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The Toxicity of Holding Grudges: How Forgiveness Can Set You Free from Depression

Gary Zukav, in his book The Seat of the Soul, noted that, "an authentically empowered person forgives. Forgiveness is not a moral issue. It is an energy dynamic. Forgiveness means you do not carry the baggage of an experience."

Two of the essential concepts that have helped me in my spiritual journey are: the kingdom of heaven is within and the power of forgiveness.

When I was going through my "dark night of the soul" and feeling down and out, as well as experiencing tremendous guilt for what I thought I had done to my life, the forces of the universe led me to Unity. I had no interest in anything that smacked of religion or spirituality, and had not set foot inside a spiritual community for over 15 years. Yet there I was, sitting in the back of that Unity auditorium, listening to a message on forgiveness.

I learned that forgiveness is never about the other person. As the Buddha noted, "Forgive others not because they deserve forgiveness, but because you deserve peace."

I caught a portion of a radio program in which the guest pointed out that up to 25 percent of Americans feel continually depressed over a long period. He shared that there's something much deadlier than the usual pressures of day-to-day life or even a chemical imbalance. He noted that, based on his many years of helping people who suffer from depression, several of them are victims of their resentful thoughts.

It is understandable why every major spiritual tradition puts so much emphasis on forgiveness, because withholding forgiveness does not work the way we intend it to. The person we direct our hostility toward may suffer or be impacted somehow. But no one suffers like the one casting out the negative energy. To harbor resentment toward another person, a past event, or an institution is like picking up a burning coal to throw it at someone else. The coal sticks like molasses to the person, and they're the ones who end up with burned flesh.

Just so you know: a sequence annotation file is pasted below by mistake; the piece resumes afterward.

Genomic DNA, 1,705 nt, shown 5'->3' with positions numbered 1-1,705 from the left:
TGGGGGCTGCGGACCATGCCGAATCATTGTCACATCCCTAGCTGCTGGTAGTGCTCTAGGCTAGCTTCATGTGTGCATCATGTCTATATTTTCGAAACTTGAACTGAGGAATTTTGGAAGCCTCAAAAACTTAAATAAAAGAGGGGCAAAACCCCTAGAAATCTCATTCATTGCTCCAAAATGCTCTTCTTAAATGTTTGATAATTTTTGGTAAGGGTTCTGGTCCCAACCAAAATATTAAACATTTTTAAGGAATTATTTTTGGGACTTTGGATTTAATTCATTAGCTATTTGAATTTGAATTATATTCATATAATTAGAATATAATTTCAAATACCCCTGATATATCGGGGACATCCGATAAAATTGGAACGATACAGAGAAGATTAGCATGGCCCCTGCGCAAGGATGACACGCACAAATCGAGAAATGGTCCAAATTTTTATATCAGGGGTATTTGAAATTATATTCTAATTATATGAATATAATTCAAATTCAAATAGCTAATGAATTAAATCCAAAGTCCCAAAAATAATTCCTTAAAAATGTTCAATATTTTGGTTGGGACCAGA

After his divorce, there was a man who, for over 12 years, held deep resentment toward his ex-wife. Eventually, he discovered she wasn't alive for nearly 10 of those 12 years. As Charles Fillmore, the co-founder of Unity, noted, "If we try to free ourselves while holding another in bondage with condemning thoughts, we cannot demonstrate our freedom." This is a reminder that no one suffers like the one casting blame and hostile thoughts toward the so-called other.

If you need to forgive someone, something, or even yourself, here are steps you can follow:

1. Be aware of your need to forgive

2. Be willing to forgive

3. Ask Spirit for help and guidance

4. Be willing to face and feel your feelings

5. Own your feelings without blaming or judging anyone else

6. Surrender the results to Spirit

7. Repeat steps 2-6 as often as necessary

8. Be patient with yourself

When we practice forgiveness, we clear the energy field around us so that we can catch the divine ideas that Spirit has in store for us and our world. That is the power of forgiveness.

Peace and Blessings,


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